There are no roads to the Hams of Muckle Roe. Instead, there is a rough track which leads all the way from the road in the south (starting at Cumle), winding over the hills to this unspoiled beauty on the north coast.
This track is approximately 3 miles long with steep climbs in places. It can be walked, but some folk enjoy taking mountain bikes on it too. The journey is worth undertaking to visit what is often described as the prettiest place in Shetland.
You can also reach the Hams from the track at the cemetery, or hike round the entire spectacular coastline if you are feeling extra energetic.
Other super walks
The walk to the lighthouse in the south the island is also recommended. Muckle Ayre, a secluded red beach, and the Burki Skerries are hidden gems.
Continue along the coast and you’ll find the blowhole of the Hole of Hellier. Be careful as this is a surprising and steep drop to the sea.
A short distance on are the Murbie Stacks, which are enormous chunks of rock in the sea, and a small lighthouse, which, in 2001, replaced an older one.
The old Muckle Roe light can now be found at the Sumburgh Head car park, where it is used as an information point.
Amazing seaward views
From the south there is a superb seaward view across an area of water known as Swarbacks Minn, and to the uninhabited islands of Linga, Papa Little, and Vementry.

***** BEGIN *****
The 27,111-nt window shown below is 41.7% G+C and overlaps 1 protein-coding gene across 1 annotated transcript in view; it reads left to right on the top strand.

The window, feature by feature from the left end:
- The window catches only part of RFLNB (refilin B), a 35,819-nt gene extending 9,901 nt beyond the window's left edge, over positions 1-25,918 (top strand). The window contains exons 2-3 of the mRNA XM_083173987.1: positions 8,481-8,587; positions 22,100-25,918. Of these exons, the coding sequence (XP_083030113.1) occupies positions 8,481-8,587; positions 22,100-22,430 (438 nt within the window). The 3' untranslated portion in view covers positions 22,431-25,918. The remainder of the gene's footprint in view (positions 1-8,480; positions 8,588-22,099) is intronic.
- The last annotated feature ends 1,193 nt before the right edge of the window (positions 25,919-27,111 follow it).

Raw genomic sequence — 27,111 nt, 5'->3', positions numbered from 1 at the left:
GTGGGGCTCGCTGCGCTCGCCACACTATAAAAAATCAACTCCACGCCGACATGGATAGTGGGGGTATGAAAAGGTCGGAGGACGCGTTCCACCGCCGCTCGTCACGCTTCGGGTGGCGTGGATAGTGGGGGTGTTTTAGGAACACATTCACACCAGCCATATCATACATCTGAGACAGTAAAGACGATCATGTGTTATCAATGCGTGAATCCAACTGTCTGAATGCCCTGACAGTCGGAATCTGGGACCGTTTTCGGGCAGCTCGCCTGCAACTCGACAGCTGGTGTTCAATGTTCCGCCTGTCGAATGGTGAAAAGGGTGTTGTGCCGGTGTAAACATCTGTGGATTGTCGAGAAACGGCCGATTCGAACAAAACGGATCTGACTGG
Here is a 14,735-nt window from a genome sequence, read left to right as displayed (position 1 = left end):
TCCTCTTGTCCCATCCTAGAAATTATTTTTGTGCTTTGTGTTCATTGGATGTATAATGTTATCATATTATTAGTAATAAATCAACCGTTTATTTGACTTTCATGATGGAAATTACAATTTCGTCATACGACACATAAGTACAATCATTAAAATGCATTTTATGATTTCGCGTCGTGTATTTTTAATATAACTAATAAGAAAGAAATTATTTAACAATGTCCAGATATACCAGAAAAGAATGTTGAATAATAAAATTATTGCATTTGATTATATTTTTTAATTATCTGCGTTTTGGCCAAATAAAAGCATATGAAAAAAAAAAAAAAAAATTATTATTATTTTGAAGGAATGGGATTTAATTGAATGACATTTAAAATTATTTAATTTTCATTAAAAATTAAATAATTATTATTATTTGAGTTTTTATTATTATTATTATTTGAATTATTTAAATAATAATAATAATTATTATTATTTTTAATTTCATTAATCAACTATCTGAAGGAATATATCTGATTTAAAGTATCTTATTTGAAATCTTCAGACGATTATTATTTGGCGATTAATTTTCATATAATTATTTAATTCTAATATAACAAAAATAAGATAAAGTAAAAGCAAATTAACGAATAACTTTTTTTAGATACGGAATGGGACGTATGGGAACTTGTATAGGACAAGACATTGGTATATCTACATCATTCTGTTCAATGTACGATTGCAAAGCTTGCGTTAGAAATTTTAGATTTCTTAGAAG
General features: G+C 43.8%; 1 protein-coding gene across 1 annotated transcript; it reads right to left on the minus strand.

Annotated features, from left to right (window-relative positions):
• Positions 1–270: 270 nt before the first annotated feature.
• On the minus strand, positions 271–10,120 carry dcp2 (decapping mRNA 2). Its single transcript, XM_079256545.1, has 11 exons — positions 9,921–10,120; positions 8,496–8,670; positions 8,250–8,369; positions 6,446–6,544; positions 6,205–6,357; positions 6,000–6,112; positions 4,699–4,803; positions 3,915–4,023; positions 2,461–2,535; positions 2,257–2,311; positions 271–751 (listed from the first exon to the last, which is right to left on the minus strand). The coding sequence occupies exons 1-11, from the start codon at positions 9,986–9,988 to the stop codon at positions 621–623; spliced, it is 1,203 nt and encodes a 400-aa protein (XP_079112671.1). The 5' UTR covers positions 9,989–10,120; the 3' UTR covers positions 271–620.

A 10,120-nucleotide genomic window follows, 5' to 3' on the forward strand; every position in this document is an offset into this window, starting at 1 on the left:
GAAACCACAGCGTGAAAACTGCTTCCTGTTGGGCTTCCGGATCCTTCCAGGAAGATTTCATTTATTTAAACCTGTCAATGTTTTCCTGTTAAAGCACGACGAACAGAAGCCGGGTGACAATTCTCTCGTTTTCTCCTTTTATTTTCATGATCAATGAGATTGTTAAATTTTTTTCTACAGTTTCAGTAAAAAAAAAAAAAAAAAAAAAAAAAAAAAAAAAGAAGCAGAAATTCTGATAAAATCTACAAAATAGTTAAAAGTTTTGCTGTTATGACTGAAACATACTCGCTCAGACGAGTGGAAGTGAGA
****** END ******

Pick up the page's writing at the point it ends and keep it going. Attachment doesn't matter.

The deep sheltered water of Swarbacks Minn was often used as an anchorage for large ships. In the First World War, the Royal Navy 10th Cruiser Squadron operated from here, and they stopped ships from delivering supplies to Germany.
On Vementry there are two six-inch navel guns and a magazine. These once guarded the entrance to Swarbacks Minn and protected the base.
The coast of Muckle Roe and Vementry are worth exploring by kayak.
Other places to visit
Inland, the island is great for trout fishing enthusiasts. The lochs here – Gilsa Water, Loch o’ da Glen, Mill Loch, and Muckla Water – are tranquil places.
Muckle Roe’s tallest hill, Mid Ward (172m), is in the centre of the island. On a clear day you can see as far north as Saxa Vord on Unst and as far south as Fitful Head.
On nearby South Ward there are the remains of a World War One lookout post.
At Mill Loch there is a derelict Norse watermill. Norse mills are different to most mills used for grinding grain. Usually mills have a vertical water wheel, like a hamster wheel, but a Norse Mill’s wheel is horizontal like a carousel. The grinding stones can still be seen on the floor, and water still flows through the small roofless mill.
Nearby there is an abandoned settlement. The crofters that stood in the doorways of these ruined houses are long gone.
Famous sons of Muckle Roe
The island has a connection with a well-known brand of butter! Gilbert Williamson Wood was born on the island and emigrated to Australia in 1853. The company he set up with his son there produced Anchor butter.
We hope you enjoy walking the gravel paths, going through the gates and climbing the styles of Muckle Roe. There are marvellous views from every corner, and don’t forget to take a picnic!
Orkney and Shetland enthusiast, family man, loves walks, likes animals, terrible at sports, dire taste in music, adores audiobooks and films, eats a little too much for his own good.